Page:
Are you a manager? Director? Pastor? CEO? Speaker? In the public eye? Do you suffer from depression, anxiety, or any other mental illness? If so, I understand you. I understand the challenges and joys of living with the stigma, or as some might say the “gift”.
In many areas of my life, I take a leadership role. I love it and thrive on it. At work, I am the Coordinator of Community and Family Services, I am on various leadership teams at my church and lead a small group. I also volunteer in leadership roles within the community. And of course, being a mom, I help co-lead my family. Yep, I’m a leader. But, as you’ve read in throughout my blog, I also suffer with mental illness.
Truthfully, as you may have read, I’m just coming out of a low season of my life. It’s too bad, because (like most people), I have a lot going on. I didn’t feel as clear and tended to get overwhelmed more easily than normal. However, I managed through it. I understood when I need to step back, take a break and recharge. This is one key in managing a leadership role. For me, sometimes a simple walk in the woods helps rejuvenate my soul. Yet other times, it takes much more.
Yes, I do unfortunately still feel shame. I know I shouldn’t, especially since I write about it and tell others they shouldn’t. It’s something I’m still working on. I “should” be able to handle running the programs and campaigns at work. I “should” be able to handle my family. I “should” be able to handle life. And you know what? I can and I do! But I don’t do any of it alone. In all areas (work, church, community and home) I do everything with volunteers, friends and family. That’s how we were made…to live in community together. We do life together. It’s pretty awesome. We need to surround ourselves with people we can trust and be real with. I have my incredibly supportive family, a close circle of trusted friends and recently a wonderful new mentor. All of these people help advise and encourage me, as well as, most importantly, listen. Since I am the one that many people come to for direction, having people in my life to listen to me without judgement, is key.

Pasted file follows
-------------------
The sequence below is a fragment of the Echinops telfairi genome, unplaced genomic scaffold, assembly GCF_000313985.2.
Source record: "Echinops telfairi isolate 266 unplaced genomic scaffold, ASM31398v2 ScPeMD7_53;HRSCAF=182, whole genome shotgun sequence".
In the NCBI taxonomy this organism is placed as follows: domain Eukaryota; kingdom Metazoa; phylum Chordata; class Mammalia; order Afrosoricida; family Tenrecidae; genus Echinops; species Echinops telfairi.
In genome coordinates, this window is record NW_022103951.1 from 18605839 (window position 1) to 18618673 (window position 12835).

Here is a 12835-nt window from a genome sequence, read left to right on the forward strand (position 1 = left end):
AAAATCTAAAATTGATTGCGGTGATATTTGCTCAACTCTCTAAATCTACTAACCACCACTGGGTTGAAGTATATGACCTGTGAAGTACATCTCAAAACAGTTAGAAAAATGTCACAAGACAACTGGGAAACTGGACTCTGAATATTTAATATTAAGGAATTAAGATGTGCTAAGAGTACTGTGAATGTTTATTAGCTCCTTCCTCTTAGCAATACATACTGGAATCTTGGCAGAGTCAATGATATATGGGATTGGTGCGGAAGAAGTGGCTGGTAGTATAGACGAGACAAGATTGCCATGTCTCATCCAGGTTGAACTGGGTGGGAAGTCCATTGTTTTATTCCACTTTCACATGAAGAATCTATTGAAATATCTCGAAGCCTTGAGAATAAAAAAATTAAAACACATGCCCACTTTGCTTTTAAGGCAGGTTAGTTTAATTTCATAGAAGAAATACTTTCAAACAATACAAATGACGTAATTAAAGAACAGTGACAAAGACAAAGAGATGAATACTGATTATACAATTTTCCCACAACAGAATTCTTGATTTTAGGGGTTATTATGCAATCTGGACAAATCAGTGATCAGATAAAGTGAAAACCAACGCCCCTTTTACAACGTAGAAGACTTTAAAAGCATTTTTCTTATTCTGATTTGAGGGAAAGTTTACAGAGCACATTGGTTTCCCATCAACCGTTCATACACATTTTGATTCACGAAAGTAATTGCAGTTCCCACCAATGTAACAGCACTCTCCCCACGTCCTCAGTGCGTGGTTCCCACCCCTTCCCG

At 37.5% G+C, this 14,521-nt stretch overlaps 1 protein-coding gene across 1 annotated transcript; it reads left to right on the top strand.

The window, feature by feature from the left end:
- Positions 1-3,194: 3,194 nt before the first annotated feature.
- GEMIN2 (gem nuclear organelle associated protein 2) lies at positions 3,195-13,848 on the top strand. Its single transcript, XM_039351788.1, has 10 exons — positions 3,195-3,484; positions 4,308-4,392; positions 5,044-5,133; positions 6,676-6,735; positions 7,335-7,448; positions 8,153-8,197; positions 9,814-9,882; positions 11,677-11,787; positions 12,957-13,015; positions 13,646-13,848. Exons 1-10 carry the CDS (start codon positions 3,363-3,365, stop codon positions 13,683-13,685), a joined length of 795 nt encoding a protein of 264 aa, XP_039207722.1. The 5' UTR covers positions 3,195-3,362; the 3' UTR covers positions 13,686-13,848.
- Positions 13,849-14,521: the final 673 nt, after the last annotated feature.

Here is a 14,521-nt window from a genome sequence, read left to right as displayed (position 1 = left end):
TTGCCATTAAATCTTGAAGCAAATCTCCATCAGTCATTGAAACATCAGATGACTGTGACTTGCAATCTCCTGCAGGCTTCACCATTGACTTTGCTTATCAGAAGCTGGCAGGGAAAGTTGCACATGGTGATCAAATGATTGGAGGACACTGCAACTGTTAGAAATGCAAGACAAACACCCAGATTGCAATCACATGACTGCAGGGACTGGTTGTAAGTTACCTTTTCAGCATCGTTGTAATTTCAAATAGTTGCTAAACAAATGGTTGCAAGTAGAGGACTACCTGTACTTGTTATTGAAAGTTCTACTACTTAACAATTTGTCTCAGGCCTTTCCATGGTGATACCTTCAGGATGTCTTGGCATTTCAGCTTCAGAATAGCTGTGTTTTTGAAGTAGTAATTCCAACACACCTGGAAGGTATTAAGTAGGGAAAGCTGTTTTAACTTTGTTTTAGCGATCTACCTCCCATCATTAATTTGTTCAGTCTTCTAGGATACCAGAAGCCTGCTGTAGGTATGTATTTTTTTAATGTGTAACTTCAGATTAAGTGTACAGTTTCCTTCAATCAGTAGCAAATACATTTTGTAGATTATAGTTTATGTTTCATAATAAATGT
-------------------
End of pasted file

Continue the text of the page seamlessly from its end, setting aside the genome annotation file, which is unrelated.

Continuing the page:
And you know what else I’ve discovered? It helps me to help others. I know when I step away from my own issues to listen and understand others, it really helps me. Now, that’s pretty awesome!
There are many leaders in the bible who dealt with potentially depressing circumstances but still went on to do great things (David, Paul, Jeremiah, Job). Clearly, they put their hope in God and trusted Him alone to completely guide and direct their lives. That’s what I do. I don’t know God’s plan for my life, but I do know I must trust Him.
There are also many other world leaders that suffered with a mental infliction of some form. Gandhi, Abraham Lincoln, Martin Luther King, Winston Churchill J.F.K. to name a few. Not only were they great leaders, but through their depression/mental illness these leaders were able demonstrate a greater degree of empathy and a greater concern for how others think and feel . That’s an advantage in leadership.
So, overall, there are 5 key items of consideration that I do to provide self care in a leadership role:
1. Rest and recharge
3. Know my limit
4. Help Others
5. Trust God
Are you in leadership and suffer with mental illness? How do you manage?